Not to mention the bit about values. Seriously, when’s the last time you thought, “Hey, I’m gonna undertake this task here and I’m not going to do it according to my values. Nope.” Assuming you know what your values are.

    Truthfully, I don’t think I can articulate my own values but I’m pretty sure it would take serious, conscious effort to do something that was not my in my values. Then again to express in writing that I will follow my values has no value to the people who don’t know what my values are or can even articulate their own.

    But it’s a plan. Right? We need plans. And a cybersecurity strategy is a plan. Without which we can’t be a cohesive team making solid cybersecurity, right? Right?

    Wrong. You don’t need fluff telling you that your partners and clients and their families need you to have your act together and not lose their assets or them as an asset or their money which is clearly an asset. You know that. And you probably already have that in your business strategy under the heading Don’t Lose Assets.

    But to have a cohesive team making solid cybersecurity you do actually need to outline what you do. Yes, you do.

    And luckily for you, in cybersecurity, that do is to prevent losing assets. And everyone who wants to be in cybersecurity of any kind already knows this and cares about it and is in no way not thinking that their job is the opposite of not losing assets.

    Those cybersecurity professionals aren’t freaking out about the cybersecurity strategy. And telling them is just so not helpful it’s offensive. You see, a cybersecurity strategy is about as effective as someone telling you to calm down and relax when you’re having an argument.

    No, you don’t need strategy. What you need are tactics. And you need to hire the people who know cybersecurity tactics.

    Cybersecurity tactics are the rubber meets the road. They are the match striking the slate. They are literally the packets smacking the server. They are the way you do the thing you do to the things you have to to have cybersecurity. And that’s hard.

    But you don’t need a cybersecurity strategy because you’ve already got one.

    * * *

    All uses of “cyber” in this column are for keyword use only and by no means does the author imply that using such language is appropriate or cool. Furthermore this author does not condone nor deny the use of the word cyber in any way because the author is okay with the word in general, despite its original definition, because language is a living thing and meanings change.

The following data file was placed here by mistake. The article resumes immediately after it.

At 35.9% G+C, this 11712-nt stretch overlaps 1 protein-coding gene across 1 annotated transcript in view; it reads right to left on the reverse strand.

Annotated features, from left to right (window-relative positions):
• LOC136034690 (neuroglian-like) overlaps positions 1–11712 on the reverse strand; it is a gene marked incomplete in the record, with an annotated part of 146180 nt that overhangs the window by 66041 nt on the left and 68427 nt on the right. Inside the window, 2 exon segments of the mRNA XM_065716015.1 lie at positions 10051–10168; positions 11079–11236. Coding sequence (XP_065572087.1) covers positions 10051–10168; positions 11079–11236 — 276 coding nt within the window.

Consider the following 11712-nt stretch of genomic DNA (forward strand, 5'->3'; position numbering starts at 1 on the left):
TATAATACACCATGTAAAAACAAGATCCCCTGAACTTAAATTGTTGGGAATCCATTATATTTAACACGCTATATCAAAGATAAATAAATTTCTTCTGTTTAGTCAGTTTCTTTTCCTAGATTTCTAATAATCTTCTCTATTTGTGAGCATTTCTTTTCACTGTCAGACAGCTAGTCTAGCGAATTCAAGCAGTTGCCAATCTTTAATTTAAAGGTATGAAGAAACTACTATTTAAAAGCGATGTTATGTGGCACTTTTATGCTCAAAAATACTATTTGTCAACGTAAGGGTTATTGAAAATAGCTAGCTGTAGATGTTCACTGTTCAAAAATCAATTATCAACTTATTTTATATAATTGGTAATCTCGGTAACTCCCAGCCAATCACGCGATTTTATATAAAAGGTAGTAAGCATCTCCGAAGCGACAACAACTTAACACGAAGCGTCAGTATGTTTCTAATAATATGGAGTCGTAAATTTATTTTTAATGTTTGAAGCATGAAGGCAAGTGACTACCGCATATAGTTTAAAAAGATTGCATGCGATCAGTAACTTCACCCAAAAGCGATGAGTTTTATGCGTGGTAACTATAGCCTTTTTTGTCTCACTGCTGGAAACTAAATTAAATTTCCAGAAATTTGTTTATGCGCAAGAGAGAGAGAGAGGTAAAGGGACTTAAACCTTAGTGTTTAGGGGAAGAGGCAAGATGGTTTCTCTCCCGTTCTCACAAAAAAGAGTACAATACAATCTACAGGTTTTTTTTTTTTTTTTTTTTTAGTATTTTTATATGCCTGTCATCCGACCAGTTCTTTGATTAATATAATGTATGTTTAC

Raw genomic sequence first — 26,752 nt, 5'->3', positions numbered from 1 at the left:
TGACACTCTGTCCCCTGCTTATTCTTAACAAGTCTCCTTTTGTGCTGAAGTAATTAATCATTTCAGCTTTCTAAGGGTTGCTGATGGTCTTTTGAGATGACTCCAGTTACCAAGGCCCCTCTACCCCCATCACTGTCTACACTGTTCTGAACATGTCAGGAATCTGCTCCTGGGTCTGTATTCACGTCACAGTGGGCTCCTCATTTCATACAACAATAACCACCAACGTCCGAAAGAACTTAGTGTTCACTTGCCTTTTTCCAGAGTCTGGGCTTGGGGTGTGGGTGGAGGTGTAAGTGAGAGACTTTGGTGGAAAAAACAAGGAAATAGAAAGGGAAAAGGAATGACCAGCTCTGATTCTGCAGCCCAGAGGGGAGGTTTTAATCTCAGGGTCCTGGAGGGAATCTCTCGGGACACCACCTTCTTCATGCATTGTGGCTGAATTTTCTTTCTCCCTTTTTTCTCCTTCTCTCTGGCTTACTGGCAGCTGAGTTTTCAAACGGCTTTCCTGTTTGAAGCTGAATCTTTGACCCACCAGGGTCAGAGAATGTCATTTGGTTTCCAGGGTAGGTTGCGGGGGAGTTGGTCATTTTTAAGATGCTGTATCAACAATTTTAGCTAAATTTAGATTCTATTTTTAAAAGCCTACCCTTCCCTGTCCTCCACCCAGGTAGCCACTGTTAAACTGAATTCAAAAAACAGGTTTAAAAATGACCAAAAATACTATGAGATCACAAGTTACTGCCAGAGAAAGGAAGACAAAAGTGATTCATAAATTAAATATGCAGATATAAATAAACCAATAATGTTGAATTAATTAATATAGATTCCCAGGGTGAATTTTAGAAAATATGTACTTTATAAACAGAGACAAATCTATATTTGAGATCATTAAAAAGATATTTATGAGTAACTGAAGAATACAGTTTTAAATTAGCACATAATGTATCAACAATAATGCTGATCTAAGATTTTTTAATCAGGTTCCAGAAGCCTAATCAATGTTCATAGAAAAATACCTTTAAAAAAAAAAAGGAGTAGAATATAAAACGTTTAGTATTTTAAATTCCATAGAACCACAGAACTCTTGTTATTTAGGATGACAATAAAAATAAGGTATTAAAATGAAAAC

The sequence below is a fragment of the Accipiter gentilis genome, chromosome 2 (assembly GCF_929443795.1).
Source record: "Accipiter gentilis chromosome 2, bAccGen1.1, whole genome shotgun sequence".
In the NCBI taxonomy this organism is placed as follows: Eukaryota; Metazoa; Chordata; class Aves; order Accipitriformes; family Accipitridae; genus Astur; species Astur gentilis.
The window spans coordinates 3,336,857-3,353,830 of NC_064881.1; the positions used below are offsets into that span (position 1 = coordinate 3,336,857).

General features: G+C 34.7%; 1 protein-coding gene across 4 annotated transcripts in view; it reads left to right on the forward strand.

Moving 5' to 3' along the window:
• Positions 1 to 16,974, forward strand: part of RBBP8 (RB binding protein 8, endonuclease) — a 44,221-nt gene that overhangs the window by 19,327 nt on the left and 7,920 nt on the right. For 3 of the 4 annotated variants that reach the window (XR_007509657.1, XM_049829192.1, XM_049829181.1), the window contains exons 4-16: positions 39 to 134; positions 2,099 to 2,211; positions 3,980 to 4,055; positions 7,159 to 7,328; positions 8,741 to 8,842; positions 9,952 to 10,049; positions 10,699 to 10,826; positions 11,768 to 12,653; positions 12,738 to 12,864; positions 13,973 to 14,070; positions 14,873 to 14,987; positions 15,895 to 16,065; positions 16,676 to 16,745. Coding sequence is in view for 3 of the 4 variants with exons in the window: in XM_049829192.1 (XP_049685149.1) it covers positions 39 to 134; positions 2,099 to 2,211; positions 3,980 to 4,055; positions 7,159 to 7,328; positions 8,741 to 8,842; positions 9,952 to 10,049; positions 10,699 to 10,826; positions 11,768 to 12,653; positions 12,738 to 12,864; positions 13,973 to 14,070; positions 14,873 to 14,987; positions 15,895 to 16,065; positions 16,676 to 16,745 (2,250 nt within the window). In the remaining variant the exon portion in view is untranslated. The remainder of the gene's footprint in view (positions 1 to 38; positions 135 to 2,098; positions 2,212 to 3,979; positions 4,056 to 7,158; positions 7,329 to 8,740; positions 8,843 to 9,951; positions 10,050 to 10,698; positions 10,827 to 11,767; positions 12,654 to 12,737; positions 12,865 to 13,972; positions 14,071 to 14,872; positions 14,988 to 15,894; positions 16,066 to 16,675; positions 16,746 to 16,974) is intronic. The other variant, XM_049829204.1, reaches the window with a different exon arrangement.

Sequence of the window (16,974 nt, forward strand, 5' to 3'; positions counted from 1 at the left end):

• 06 May 2015 4:37 PM | Anonymous

    Retrieved from Boston Business Journal  |  May 6, 2015

    Brigham and Women’s Hospital has formed a partnership with a San Francisco-based seed-stage investment fund in an effort to test and potentially integrate digital health startup innovations into the Boston hospital.

    The hospital formed an affiliated medical partnership with Rock Health, and the two organizations are currently in the midst of finalizing plans.

    The partnership is expected to begin this summer and last three years.

    Lesley Solomon, executive director of the Brigham Innovation Hub at Brigham and Women’s Hospital, said the idea is to validate the innovations being funded by Rock Health.

    “We will have the opportunity to collaborate with thought leaders in the digital space developing tech that (has) the potential to dramatically transform health care delivery,” Solomon said. “(We’re trying to figure out) how can we get access to good digital technology that can help us impact patient care.”

    The Innovation Hub helps support internal startups and hosts innovation competitions. Solomon said executives were hopeful that Rock Health, a seed-stage venture fund focused on digital health startups, would also look at investing in Brigham technology, though that wasn't the intended purpose of the relationship.

    “I’m excited,” Solomon said. “For me, Rock Health is a thought leader in the digital space. They have demonstrated that they are committed to helping Brigham entrepreneurs tackle the biggest problems in health care.”

    The startups will be focused around digital health, including devices that connect to the cloud, apps and software platforms, and telemedicine.

    The Rock Health partnership also offers Brigham new access to California startups.

    "It doesn’t limit us from partnering with others, but for us we’ll have the opportunity to talk to the best, work with the best," Solomon said. "And they are based in San Francisco, where we don’t have a presence, so it helps us get access to startups we might not know about here."

    Venture capital firm Bessemer Venture Partners, which has an office in Boston, was a lead investor in Rock Health.

  • 30 Apr 2015 11:37 AM | Anonymous

    Retrieved from  |  Beth WalshApr 29, 2015

    Former National Coordinator for Health IT David Blumenthal, MD, penned a blog in the Wall Street Journal's  "The Experts " addressing the potential for health IT as well as challenges related to interoperability and outdated privacy and security regulations.